- Trump gets mocked for his new ‘No C or O’ catchphrase 4 Years Ago
- How to stream Srisaket Sor Rungvisai vs. Juan Francisco Estrada 4 Years Ago
- The recurring fat joke in ‘Avengers: Endgame’ sucks 4 Years Ago
- Jack Dorsey personally told Ilhan Omar he won’t take down Trump’s attack tweet Today 8:28 AM
- Taylor Swift drops single with Brendon Urie—and fans are losing it Today 8:09 AM
- How will Nebula, Luphomoid wildcard, affect ‘Avengers: Endgame?’ Today 7:30 AM
- You probably need to hear about this meme Today 7:00 AM
- 10 scary movies on Netflix you probably haven’t seen Today 7:00 AM
- ‘Avengers: Endgame’ includes a gay character—but it’s an awkward choice Today 6:43 AM
- ‘Outlander’ is finally coming to Netflix next month Today 6:30 AM
- What Obama-era regulations has Trump done away with? Today 6:30 AM
- What ‘Avengers: Endgame’ reveals about Marvel’s Disney+ shows Today 6:00 AM
- Review: Mortal Kombat 11 is bloody brilliant Today 5:00 AM
- Twitch streamer’s mom, roommate get into brawl during live broadcast Thursday 8:41 PM
- Top NFL draft pick Nick Bosa scrubs racist, homophobic social media activity Thursday 8:18 PM
England celebrates its women’s soccer team in the worst way possible
Women can be professionals or family members, but they can’t be both at once.
The England women’s national soccer team won the bronze in the Women’s World Cup Saturday, beating Germany 1-0 after a devastating loss to Japan in the semifinals, but the team’s stars were almost immediately reduced to archaic gendered roles upon their return to the U.K.
The team’s Twitter account called the Lionesses “mothers, partners and daughters” before proclaiming them heroes in a now-deleted tweet posted early Monday.
The accompanying article on the Football Association website initially led with the same line—adding the word “sisters”—but that line was also deleted without any notice.
The new lede highlights the bronze medals the players wore around their necks upon landing at London’s Heathrow Airport. There is no mention of gender roles.
The rest of the article featured quotes from England’s players, who looked forward to the future and what they hope to be able to accomplish on the international field.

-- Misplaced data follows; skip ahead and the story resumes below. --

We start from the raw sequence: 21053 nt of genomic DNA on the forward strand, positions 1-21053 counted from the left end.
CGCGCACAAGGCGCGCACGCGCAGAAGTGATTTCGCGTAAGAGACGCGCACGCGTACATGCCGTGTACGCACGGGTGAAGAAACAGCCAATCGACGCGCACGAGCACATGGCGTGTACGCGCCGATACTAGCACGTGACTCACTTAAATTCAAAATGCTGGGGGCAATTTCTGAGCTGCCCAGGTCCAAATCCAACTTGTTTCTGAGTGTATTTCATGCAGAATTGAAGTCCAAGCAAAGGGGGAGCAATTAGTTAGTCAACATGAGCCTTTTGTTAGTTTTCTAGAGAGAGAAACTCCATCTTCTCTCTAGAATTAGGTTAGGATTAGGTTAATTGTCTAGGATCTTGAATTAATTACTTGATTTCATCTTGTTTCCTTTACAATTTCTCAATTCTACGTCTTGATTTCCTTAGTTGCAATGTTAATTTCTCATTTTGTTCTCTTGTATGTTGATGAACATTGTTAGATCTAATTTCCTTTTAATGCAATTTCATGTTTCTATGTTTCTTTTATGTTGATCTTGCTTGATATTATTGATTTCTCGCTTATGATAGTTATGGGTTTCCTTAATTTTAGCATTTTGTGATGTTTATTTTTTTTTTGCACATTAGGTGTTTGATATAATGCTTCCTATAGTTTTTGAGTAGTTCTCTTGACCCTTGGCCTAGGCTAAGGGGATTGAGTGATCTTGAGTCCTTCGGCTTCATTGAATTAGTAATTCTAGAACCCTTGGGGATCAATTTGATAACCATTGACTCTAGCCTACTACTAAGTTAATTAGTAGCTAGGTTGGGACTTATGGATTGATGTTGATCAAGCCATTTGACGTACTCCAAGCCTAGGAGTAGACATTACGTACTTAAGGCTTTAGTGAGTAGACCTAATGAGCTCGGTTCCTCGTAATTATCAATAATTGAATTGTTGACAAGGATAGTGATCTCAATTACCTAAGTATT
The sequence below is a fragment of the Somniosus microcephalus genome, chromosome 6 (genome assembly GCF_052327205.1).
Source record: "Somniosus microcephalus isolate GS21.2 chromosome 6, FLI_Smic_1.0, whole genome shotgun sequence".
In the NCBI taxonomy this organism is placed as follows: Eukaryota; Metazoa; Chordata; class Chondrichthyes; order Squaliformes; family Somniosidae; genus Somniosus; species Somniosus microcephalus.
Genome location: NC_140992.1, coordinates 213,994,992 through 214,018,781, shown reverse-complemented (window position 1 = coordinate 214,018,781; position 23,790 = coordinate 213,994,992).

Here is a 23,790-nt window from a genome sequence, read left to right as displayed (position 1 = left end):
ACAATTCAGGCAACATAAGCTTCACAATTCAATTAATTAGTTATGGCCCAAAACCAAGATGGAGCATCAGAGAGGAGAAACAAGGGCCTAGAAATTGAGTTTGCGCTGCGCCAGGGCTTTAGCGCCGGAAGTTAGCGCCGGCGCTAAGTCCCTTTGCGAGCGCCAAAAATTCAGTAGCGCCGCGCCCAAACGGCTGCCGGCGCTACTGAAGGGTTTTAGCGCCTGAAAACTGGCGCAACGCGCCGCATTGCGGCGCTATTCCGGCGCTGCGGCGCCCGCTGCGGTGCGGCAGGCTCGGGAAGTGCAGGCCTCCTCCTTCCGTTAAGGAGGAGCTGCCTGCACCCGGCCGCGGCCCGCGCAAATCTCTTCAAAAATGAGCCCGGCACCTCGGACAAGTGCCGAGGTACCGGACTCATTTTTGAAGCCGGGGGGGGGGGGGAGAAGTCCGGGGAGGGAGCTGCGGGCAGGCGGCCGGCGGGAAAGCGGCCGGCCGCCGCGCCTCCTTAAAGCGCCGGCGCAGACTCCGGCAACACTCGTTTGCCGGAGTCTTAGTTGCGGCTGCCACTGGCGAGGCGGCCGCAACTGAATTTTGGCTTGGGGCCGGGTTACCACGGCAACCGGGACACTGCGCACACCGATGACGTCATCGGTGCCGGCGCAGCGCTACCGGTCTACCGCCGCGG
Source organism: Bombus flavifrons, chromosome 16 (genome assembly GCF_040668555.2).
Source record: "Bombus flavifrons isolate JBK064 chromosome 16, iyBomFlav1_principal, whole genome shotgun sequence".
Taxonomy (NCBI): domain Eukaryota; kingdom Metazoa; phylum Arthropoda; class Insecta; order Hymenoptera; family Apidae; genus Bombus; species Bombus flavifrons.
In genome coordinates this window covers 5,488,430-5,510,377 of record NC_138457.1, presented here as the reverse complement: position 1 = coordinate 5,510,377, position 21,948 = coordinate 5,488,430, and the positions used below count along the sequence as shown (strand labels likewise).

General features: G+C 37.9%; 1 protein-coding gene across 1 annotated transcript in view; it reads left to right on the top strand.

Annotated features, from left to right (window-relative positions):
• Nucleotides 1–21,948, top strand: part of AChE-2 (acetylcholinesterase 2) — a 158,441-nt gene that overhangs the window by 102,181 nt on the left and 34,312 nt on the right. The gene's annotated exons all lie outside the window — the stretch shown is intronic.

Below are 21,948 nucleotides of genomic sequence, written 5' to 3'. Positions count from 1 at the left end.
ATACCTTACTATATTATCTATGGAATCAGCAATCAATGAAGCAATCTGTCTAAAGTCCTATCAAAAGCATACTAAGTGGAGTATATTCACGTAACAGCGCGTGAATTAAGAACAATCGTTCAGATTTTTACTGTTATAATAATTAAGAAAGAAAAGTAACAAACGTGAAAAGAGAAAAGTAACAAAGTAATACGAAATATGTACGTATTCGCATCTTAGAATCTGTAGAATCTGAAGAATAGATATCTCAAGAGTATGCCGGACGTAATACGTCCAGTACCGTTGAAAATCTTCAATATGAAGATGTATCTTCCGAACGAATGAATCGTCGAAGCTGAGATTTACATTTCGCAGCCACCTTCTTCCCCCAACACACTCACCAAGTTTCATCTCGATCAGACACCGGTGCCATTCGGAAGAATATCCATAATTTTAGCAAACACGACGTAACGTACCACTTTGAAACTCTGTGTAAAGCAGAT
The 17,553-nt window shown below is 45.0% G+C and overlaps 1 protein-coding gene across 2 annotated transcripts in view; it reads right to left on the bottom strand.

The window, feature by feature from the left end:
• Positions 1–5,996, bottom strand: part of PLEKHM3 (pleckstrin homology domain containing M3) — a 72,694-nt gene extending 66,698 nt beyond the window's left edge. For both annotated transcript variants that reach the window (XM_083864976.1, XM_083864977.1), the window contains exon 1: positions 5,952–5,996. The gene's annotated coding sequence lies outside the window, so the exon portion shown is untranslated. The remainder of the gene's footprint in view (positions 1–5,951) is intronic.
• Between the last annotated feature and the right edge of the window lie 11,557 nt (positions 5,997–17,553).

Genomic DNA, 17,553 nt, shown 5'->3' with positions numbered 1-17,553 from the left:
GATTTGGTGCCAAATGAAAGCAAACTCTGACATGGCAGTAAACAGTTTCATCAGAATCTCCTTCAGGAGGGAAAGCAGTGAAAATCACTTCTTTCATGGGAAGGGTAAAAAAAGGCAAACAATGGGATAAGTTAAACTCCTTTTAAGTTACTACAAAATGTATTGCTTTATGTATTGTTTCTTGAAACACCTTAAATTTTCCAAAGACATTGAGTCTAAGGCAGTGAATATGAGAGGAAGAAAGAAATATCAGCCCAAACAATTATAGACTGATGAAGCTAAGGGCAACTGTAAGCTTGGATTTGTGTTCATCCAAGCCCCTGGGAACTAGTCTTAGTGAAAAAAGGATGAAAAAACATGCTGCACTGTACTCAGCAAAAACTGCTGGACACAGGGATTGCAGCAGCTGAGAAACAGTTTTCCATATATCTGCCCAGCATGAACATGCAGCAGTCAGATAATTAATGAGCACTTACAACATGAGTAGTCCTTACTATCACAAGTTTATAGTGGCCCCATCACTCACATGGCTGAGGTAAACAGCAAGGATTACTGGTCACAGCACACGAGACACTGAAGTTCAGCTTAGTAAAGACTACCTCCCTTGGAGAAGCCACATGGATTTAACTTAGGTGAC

The tweet and press release wouldn’t have traveled far beyond England’s fanbase had they not included the line that many people are calling sexist. The tweet was up for less than an hour, but that was long enough for people to slam it for seeming to suggest that the players could be mothers, sisters, and daughters or soccer players, but not both at once.
This is yet another instance of women’s soccer not being taken seriously by the organizations that run it, but at least the FA didn’t talk about the women’s looks, like FIFA.com did with U.S. forward Alex Morgan last week.
This year was the best Women’s World Cup show for England, which ranked sixth in the world prior to the tournament, since the games began in 1991. When the next Women’s World Cup comes around, the English players may prove to be a formidable force—if their own country can take them seriously.
The England men’s national soccer team—presumably a team always full of fathers, partners, brothers, and sons—hasn’t won a World Cup since 1966, hasn’t ranked higher than fourth place in the half-century since, and did not make it past the group stage in its last World Cup appearance in 2014.
Update 12:43pm CT, July 7: The head of the English soccer league has issued a statement defending the tweet and arguing that it was misconstrued because of the popular conception of the league as out of touch.
“When you think [of the Football Association], you think of an old man, reactionary, [wearing a] blue blazer. … The FA has been a reactionary organization … so you’re conditioned to cut no slack,” FA CEO Martin Glenn said at an annual luncheon. He added that if the tweet had come from an American tech company like Google, Twitter users would have understood that the message was complimentary, not demeaning.
Photo via joshjdss/Flickr (CC BY 2.0)
Michelle Jaworski is a staff writer and the resident Game of Thrones expert at the Daily Dot. She covers entertainment, geek culture, and pop culture and has brought her knowledge to conventions like Con of Thrones. She is based in New Jersey.